Share this story...
Exploding Whale Memorial Park
Latest News

Exploding Whale Memorial Park – a blast from the past is memorialized in a new park

Fifty years after officials tried to dispose of a beached whale by using dynamite. The citizens of a small Oregon town have memorialized that event with a new park. Credit City of Florence - Facebook

Exploding Whale Memorial Park. That’s the name a small Oregon town has chosen to memorialize a 45 foot long, 8-ton whale that was blown up on its beaches nearly fifty years ago. 

Yes, you read that right. Fifty years ago an 8-ton sperm whale carcass washed ashore on the beach of a small Oregon town and the authorities weren’t quite sure what to do with it. The stench was getting unbearable and authorities weren’t quite sure what to do.

Reports say that the city was concerned that the body might burst, or a curious person might climb on top of it and fall inside so they needed to act fast. So a decision was made.

They blew the whale up.

‘A blast from the past’

Reporting for KATU in 1970, Paul Linnman said the 45-foot long sperm whale that washed ashore in early November was quite a ‘stinking whale of a problem’ for the Oregon State Highway Division. He says that it had been so long since something like this had happened, that no one remembered what to do. 

“In selecting its battle plan the Highway Division decided the carcass couldn’t be buried because it might soon be uncovered, and it couldn’t be cut up and then buried because no one wanted to cut it up, and it couldn’t be burned.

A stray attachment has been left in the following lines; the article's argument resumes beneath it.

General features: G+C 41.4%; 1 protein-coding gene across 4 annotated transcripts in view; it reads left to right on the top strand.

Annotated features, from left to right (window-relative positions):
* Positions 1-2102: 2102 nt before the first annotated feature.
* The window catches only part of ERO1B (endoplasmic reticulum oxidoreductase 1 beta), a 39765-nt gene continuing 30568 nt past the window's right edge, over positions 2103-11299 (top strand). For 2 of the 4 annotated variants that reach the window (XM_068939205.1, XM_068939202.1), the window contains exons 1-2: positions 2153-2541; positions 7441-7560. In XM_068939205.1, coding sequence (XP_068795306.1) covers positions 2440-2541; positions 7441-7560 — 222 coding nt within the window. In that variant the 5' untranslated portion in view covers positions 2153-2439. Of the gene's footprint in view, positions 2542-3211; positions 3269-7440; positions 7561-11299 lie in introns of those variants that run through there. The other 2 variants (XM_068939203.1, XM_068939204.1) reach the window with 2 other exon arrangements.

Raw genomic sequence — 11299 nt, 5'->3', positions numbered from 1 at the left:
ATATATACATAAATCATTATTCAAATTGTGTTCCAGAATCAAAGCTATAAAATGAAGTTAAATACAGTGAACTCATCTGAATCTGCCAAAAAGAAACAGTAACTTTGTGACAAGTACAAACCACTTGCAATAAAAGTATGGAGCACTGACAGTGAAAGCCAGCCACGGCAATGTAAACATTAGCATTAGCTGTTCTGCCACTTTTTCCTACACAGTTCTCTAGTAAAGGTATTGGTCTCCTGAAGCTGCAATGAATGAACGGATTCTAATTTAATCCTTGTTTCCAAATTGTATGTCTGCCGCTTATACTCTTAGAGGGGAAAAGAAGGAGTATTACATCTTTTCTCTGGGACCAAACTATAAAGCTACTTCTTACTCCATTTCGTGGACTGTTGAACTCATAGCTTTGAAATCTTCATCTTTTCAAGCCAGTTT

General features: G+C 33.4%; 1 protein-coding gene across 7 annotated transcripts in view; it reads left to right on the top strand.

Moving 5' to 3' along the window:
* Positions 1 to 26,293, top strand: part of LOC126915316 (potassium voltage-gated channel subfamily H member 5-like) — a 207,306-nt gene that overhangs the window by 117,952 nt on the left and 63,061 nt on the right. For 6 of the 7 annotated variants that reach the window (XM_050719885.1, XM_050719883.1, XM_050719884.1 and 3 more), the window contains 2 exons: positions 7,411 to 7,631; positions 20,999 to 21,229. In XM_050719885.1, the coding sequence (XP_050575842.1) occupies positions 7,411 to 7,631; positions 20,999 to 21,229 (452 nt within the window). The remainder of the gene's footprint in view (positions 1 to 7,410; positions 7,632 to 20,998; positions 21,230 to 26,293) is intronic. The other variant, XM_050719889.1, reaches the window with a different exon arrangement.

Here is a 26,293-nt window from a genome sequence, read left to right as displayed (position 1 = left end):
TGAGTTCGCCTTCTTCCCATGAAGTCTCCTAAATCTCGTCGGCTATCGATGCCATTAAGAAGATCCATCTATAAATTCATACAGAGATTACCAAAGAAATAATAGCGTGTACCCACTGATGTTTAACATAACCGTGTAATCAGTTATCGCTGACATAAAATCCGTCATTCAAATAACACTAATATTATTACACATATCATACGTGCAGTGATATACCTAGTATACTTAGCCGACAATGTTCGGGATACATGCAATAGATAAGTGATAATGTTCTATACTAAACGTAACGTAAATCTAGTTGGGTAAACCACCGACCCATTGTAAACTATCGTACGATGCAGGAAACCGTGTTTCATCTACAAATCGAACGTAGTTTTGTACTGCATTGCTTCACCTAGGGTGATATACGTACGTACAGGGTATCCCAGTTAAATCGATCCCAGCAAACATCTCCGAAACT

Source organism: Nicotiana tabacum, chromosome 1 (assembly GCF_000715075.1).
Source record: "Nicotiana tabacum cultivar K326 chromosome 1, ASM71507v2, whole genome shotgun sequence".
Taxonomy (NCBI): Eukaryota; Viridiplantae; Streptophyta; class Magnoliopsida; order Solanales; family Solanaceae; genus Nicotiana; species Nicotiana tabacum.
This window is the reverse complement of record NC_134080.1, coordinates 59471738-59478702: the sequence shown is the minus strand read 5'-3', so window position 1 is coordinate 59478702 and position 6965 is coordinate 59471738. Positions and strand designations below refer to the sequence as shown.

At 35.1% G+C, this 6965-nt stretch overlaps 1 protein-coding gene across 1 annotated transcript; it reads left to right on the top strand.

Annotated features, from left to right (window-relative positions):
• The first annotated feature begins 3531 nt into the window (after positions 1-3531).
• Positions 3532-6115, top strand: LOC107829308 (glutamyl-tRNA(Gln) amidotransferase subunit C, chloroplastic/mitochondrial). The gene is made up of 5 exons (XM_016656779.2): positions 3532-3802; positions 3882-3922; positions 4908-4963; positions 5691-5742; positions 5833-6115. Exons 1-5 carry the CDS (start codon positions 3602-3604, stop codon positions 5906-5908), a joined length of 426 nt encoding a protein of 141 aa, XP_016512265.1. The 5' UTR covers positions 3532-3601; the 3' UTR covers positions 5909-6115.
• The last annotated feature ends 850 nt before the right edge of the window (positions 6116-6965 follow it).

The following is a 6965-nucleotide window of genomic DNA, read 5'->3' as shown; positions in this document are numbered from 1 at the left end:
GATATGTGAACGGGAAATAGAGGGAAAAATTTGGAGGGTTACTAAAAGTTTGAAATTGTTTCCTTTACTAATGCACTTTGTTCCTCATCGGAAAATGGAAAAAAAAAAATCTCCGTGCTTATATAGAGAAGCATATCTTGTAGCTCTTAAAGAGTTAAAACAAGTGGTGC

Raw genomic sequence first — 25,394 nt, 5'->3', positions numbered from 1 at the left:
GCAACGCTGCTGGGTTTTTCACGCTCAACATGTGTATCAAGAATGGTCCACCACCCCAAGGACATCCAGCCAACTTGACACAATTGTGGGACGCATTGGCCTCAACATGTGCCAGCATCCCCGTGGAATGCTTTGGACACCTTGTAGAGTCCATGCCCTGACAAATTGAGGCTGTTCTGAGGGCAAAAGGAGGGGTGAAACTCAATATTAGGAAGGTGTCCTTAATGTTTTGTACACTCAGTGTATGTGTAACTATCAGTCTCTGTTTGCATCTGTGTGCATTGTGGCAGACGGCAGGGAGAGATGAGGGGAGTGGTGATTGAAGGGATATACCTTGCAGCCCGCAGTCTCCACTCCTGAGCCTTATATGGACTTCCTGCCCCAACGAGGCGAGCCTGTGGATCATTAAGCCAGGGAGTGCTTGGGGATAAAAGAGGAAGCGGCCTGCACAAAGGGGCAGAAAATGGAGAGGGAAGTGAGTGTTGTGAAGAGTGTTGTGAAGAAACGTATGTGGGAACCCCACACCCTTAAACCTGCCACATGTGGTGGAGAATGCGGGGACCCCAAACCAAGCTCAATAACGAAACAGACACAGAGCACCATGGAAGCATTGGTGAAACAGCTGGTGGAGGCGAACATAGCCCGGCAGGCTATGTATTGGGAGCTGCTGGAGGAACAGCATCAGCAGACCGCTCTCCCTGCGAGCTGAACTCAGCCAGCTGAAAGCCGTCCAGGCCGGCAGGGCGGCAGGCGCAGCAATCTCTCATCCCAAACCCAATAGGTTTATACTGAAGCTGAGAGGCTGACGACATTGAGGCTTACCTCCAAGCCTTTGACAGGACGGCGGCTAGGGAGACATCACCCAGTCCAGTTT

“So dynamite it was.”

Authorities hoped that the half-ton of explosives would disintegrate the dead animal and leave manageable pieces for the birds and crabs to take care of it.

 

Unfortunately for all, that wasn’t the case. 

“The blast blasted blubber beyond all believable bounds,” Linnman said.

While the explosion went off without a hitch it didn’t do what authorities hoped.

“The beach erupted in a 100-foot-high column of sand and whale,” Larry Bacon reported in the Register-Guard. “Chunks of the animal flew in every direction, and spectators began to scream and run for cover when they glimpsed large pieces soaring directly overhead.”

Instead of disintegrating, chunks of the whale were blasted in all directions. While no one was injured, one chunk of blubber landed on, and crushed, a car parked a quarter of a mile away.

According to Florence’s project manager, the new city policy for any animal carcass that can’t be easily removed to be buried in place.

50 years later welcome to Exploding Whale Memorial Park

Now, nearly 50 years since blubber rained down on those gathered on the beach, the spot will be forever memorialized at Florence’s new Exploding Whale Memorial Park.

 

The name was originally supposed to be unveiled during the cities ‘Blast from the Past’ themed Rhododendron Day’s festival, but due to the coronavirus that celebration was canceled. So the City of Florence unveiled the official sign this past Saturday.

The name was selected by the citizens of the town and the city government says that out of the 124 suggestions, Exploding Whale Memorial Park was the winner, blowing out the competition from other, more traditional names, like ‘Dune View Park’ or ‘Siuslaw River View Park.’

“We received 124 unique suggestions that were narrowed down to 9 options for a community survey. Of the 856 votes received on that survey, 439 of them went to Exploding Whale Memorial Park!” The City of Florence wrote on Facebook. 

Also accompanying the new recreational area, is a very much alive and in one piece whale named Flo.

The new Exploding Whale Memorial Park is now open to the public and features picnic shelters, bike shelters and kayaking inlets.